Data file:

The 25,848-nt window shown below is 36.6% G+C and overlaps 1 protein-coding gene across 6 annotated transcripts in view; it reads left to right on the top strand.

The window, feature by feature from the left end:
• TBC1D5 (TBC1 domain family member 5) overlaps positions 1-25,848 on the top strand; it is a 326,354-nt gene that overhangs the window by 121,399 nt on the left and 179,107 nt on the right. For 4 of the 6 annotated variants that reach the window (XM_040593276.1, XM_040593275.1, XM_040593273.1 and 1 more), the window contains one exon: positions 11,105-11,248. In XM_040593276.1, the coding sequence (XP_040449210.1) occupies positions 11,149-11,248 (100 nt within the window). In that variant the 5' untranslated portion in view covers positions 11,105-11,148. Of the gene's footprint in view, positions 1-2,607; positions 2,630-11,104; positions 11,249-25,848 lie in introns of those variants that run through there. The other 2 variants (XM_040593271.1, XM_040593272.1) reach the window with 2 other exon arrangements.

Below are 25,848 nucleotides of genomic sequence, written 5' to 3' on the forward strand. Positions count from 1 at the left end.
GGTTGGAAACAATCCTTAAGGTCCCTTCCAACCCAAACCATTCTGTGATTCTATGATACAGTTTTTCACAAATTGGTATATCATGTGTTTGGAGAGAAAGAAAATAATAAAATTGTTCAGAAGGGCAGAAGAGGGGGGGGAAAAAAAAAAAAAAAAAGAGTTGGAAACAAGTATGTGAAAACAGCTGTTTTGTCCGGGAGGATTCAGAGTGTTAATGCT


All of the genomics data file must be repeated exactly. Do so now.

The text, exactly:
The 25,848-nt window shown below is 36.6% G+C and overlaps 1 protein-coding gene across 6 annotated transcripts in view; it reads left to right on the top strand.

The window, feature by feature from the left end:
• TBC1D5 (TBC1 domain family member 5) overlaps positions 1-25,848 on the top strand; it is a 326,354-nt gene that overhangs the window by 121,399 nt on the left and 179,107 nt on the right. For 4 of the 6 annotated variants that reach the window (XM_040593276.1, XM_040593275.1, XM_040593273.1 and 1 more), the window contains one exon: positions 11,105-11,248. In XM_040593276.1, the coding sequence (XP_040449210.1) occupies positions 11,149-11,248 (100 nt within the window). In that variant the 5' untranslated portion in view covers positions 11,105-11,148. Of the gene's footprint in view, positions 1-2,607; positions 2,630-11,104; positions 11,249-25,848 lie in introns of those variants that run through there. The other 2 variants (XM_040593271.1, XM_040593272.1) reach the window with 2 other exon arrangements.

Below are 25,848 nucleotides of genomic sequence, written 5' to 3' on the forward strand. Positions count from 1 at the left end.
GGTTGGAAACAATCCTTAAGGTCCCTTCCAACCCAAACCATTCTGTGATTCTATGATACAGTTTTTCACAAATTGGTATATCATGTGTTTGGAGAGAAAGAAAATAATAAAATTGTTCAGAAGGGCAGAAGAGGGGGGGGAAAAAAAAAAAAAAAAAGAGTTGGAAACAAGTATGTGAAAACAGCTGTTTTGTCCGGGAGGATTCAGAGTGTTAATGCT